Recently, I was invited to facilitate a workshop to learn about customer data uses, flows, and needs. It was an interesting idea, so I agreed.
"Know your customer" has become a hackneyed phrase in fairly short order. One of the post-9/11 bundle of laws, intended to gain anti-terrorism assistance from the public, was a "know your customer" mandate requiring financial institutions to better understand who their customers are and where their money comes from. Like many things we do in this automated life, it seems to have quickly lost its meaning in favor of a single massive data collection effort...like when my bank of many years -- which has seen my entire transition from debt to net worth through both my business acounts and the deposit of every paycheck -- asks me for id.
The workshop was intended to provide an opportunity for a fairly large group of data architects to hear a group of customers talk about their business day and tasks; how they interact with each other; and what they want. It was my job to draw them out over the course of two days, to find slices of life to talk about and elicit tremendous detail. It was expected that we would have an accelerated opportunity to gather needed data elements and identify system access requirements.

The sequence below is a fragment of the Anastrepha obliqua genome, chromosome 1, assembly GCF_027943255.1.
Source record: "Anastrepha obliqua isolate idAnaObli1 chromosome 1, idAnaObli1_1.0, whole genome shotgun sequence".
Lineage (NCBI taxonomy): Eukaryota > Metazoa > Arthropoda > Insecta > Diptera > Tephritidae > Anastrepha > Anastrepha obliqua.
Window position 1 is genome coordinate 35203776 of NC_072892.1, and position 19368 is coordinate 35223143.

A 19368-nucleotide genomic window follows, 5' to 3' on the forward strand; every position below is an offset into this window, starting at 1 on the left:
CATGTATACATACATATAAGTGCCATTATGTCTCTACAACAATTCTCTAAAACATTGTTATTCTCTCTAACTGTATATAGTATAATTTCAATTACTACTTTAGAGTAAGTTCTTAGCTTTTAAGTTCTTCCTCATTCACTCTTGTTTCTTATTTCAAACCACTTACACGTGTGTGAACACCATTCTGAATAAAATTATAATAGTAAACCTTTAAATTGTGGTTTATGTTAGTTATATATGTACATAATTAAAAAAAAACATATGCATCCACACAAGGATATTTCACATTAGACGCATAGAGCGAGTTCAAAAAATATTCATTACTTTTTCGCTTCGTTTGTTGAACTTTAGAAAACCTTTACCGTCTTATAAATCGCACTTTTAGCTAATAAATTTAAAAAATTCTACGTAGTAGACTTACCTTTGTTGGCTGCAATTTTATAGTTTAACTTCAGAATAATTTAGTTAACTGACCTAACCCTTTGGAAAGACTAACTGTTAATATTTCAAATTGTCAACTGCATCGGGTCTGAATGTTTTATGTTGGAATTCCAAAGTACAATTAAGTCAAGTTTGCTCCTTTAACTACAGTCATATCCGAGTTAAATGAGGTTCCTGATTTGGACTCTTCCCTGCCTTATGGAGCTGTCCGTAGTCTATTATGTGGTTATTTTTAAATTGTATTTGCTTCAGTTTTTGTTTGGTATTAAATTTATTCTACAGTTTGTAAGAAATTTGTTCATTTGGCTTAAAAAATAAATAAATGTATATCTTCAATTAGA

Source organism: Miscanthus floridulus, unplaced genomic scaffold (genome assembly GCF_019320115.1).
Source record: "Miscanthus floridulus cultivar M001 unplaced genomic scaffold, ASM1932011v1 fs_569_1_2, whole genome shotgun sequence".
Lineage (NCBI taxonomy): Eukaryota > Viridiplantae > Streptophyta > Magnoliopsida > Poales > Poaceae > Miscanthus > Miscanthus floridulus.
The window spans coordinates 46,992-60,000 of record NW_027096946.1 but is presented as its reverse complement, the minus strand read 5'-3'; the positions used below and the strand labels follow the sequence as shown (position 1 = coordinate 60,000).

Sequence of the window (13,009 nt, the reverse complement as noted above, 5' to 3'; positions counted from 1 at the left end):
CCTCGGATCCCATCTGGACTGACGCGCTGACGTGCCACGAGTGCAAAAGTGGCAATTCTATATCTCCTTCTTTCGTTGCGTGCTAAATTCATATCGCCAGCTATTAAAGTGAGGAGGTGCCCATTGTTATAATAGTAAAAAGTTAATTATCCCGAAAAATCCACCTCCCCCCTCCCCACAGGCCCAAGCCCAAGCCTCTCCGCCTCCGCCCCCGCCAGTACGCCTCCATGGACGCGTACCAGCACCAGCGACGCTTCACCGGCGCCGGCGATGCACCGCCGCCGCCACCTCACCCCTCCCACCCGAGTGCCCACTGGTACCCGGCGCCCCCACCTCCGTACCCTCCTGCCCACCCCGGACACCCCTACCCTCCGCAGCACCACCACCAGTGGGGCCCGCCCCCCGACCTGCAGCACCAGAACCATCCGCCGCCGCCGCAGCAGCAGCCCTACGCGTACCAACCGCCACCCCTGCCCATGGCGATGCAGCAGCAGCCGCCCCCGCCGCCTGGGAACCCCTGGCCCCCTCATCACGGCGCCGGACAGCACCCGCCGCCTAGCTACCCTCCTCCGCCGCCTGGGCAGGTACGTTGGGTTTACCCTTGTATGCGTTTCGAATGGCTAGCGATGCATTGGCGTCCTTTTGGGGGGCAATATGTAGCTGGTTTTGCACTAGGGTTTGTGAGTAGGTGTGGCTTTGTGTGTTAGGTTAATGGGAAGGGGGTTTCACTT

With facilitation, the customers opened up about their work lives. They described a tremendous amount of human interaction to obtain information. They described phoning folks in other parts of the organization to find out information they wanted. We, the folks with strong information technology orientation, thought we were making a break-through, identifying systems to which these customers could or should get access.
What happened next was unexpected. Wen we sought to validate these system access requirements, the customers repeatedly and politely told us we misunderstood. They repeatedly explained that they liked to get information in this unautomated fashion. They liked the opportunity conversation gave them to get context -- group meaning of terms, background for the way information is gathered, information that's inappropriate for permanent records, and other related information.
Since then, I've been thinking about what it really means to know your customer. As the provider of services, it's not enough to learn your customer's business. And, it's not enough to spend time in their space and observe them at work. You need to do those things but, in the end, if you really want to give them what they want, sometimes you just need to ask.